by Weldon Ryan
My Parents, four siblings and I came to the US from Trinidad and Tobago 50 years ago. I was only six. We settled in the Bronx on Faile Street near Simpson street with the IRT 2 &5. I have vivid memories of the Bronx. I also have held fond memories of Trinidad and my brief years spent in the Caribbean. One of my most vivid memories was Jouvert and people drenched in black as Jab Molassie scarring us as we watched the procession of revelers. That was it! For a while I had no knowledge as to the history of Carnival or the activities surrounding it. It was on occasion that magazines brought over from my Uncle Leslie I was able to get a glimpse of Trinidad Carnival. Of course, certain songs of Calypsonians popped through my head and out my lips. But it wasn't until moving to Brooklyn on Herkimer and Jordine Place that I got a good idea of what it is being from the Caribbean. My mother's best friend who was Guyanese: god bless her soul, lived around the corner. Boy did she throw good parties. It wasn't just the parties that I remember but also the feeling of belonging to a culture. Fortunately for my siblings and I my mothers friend had much older children and thus a more Caribbean vibe flowed. Unfortunately it was short lived, We moved back to the Bronx in my fifth year of public school. Thus, my longing for my Caribbean roots was placed in purgatory for a long while.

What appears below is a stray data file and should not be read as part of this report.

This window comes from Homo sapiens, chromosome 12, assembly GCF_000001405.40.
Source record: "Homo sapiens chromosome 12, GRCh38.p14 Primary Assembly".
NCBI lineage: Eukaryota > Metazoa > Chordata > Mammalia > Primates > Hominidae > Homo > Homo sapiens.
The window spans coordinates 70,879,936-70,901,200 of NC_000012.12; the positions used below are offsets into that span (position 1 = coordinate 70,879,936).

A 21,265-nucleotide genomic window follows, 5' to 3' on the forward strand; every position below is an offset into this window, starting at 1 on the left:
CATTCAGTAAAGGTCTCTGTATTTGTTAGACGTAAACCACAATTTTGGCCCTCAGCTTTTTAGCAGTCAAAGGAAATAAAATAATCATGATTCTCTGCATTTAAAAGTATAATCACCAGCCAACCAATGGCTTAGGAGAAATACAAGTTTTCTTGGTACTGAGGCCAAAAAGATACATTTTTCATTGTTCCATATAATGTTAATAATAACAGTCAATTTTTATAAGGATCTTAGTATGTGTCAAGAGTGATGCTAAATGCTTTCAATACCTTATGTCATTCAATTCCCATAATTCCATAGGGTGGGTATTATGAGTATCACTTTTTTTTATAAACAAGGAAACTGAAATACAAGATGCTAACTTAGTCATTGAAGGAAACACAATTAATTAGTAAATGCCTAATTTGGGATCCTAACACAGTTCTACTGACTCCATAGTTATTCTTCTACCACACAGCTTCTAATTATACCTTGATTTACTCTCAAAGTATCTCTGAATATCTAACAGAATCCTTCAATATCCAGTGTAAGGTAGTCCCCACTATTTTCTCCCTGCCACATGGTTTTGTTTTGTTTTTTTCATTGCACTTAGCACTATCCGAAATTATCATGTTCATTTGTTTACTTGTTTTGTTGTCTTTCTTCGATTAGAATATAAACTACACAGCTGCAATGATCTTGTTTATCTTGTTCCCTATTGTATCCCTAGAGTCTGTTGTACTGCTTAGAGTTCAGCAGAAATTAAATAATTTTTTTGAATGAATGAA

The pull to my cultures was strong. What I'm getting to is that the longing in my heart for a cultural awakening led me to this moment in my life. There is no turning back. I'm totally loving my Caribbean food, Caribbean music and most of all, my Caribbean people with their own take of the world, their beauty and their pride. I paint Carnival and the diasporas of Caribbean people, and I love it. See you on Eastern Parkway on Labor Day. You may be the next person I paint.